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Figure 1: Schematic diagram of pipeline for constructing the database. The order of operations is indicated numerically. Database tables are shown with coloured backgrounds: primary entities (those with attributes derived directly by processing information in PDB files) are in claret (darker), entities derived by querying the primary entities and their relationships are in blue-green (brighter). Intermediate text files are not generally shown, nor is the manual addition of active site data to the residue entity, or the pruning of some of the type-1 β-turns described in the text.

Mentions: Because of the disparate size of motifs and the diversity of their defining features, we have adopted a database schema in which these features are not incorporated into a motif entity itself. Rather, they are embodied in the relationship of such a motif entity to an amino acid residue entity, and in the relationship of this residue entity to entities representing the atoms and hydrogen bonds of a protein. Thus, the database is fundamentally one that models the protein – the motifs are derived from this 'core database' by SQL queries, and then added to it. Full details of the database schema and tables are available as Additional files 2 and 3 – here we describe the construction pipeline for the key information in the database (Fig. 1):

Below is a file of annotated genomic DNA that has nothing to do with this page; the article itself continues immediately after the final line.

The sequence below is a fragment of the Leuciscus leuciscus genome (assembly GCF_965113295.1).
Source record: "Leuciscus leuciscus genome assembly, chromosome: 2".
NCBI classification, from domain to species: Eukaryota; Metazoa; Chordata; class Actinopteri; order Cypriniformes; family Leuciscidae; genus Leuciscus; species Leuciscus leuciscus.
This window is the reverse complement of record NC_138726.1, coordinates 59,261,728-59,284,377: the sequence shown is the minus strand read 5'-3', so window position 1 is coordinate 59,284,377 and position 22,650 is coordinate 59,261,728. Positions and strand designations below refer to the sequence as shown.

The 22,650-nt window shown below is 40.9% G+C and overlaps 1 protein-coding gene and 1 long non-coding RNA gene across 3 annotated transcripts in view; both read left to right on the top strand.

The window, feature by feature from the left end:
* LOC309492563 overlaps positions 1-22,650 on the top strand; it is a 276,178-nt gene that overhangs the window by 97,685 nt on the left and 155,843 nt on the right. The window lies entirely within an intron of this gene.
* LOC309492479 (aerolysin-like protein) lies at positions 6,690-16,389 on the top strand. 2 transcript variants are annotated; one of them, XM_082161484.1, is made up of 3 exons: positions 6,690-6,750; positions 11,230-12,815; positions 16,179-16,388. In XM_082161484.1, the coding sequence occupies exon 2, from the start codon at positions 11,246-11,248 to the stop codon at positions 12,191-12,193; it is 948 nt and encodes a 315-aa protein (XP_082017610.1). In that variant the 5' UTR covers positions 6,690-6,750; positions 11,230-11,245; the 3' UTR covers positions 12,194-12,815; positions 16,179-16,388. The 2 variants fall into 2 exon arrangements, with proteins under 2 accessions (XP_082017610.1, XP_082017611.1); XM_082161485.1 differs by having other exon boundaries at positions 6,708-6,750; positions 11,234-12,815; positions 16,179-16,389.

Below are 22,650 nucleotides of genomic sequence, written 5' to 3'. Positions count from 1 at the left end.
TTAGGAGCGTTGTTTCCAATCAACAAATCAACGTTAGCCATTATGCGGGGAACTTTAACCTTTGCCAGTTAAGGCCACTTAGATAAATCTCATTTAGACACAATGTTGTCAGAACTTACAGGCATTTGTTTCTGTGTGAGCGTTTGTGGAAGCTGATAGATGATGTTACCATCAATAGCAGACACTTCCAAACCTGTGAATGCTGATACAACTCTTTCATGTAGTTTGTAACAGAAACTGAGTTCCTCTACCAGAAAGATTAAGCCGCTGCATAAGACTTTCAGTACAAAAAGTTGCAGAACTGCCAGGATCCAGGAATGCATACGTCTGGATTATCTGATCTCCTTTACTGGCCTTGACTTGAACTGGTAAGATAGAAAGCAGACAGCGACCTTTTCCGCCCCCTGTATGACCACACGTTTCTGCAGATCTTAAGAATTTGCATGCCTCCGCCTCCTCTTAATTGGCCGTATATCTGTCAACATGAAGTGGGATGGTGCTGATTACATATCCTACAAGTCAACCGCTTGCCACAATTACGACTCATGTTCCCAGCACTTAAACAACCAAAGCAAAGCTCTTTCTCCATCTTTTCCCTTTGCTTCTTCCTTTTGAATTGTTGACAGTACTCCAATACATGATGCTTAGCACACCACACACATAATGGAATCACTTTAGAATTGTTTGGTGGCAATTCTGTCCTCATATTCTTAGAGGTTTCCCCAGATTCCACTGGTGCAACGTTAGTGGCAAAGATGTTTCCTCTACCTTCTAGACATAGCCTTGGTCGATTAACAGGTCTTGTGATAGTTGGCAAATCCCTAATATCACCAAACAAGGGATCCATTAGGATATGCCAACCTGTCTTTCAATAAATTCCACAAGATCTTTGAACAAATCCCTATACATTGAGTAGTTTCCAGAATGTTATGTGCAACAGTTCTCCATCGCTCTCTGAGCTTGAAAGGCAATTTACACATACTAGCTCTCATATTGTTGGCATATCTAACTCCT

Motivated proteins: a web application for studying small three-dimensional protein motifs.

Leader DP, Milner-White EJ - BMC Bioinformatics (2009)

Schematic diagram of pipeline for constructing the database. The order of operations is indicated numerically. Database tables are shown with coloured backgrounds: primary entities (those with attributes derived directly by processing information in PDB files) are in claret (darker), entities derived by querying the primary entities and their relationships are in blue-green (brighter). Intermediate text files are not generally shown, nor is the manual addition of active site data to the residue entity, or the pruning of some of the type-1 β-turns described in the text.
© Copyright Policy - open-access
Related In: Results  -  Collection

License
Show All Figures
getmorefigures.php?uid=PMC2651126&req=5

Figure 1: Schematic diagram of pipeline for constructing the database. The order of operations is indicated numerically. Database tables are shown with coloured backgrounds: primary entities (those with attributes derived directly by processing information in PDB files) are in claret (darker), entities derived by querying the primary entities and their relationships are in blue-green (brighter). Intermediate text files are not generally shown, nor is the manual addition of active site data to the residue entity, or the pruning of some of the type-1 β-turns described in the text.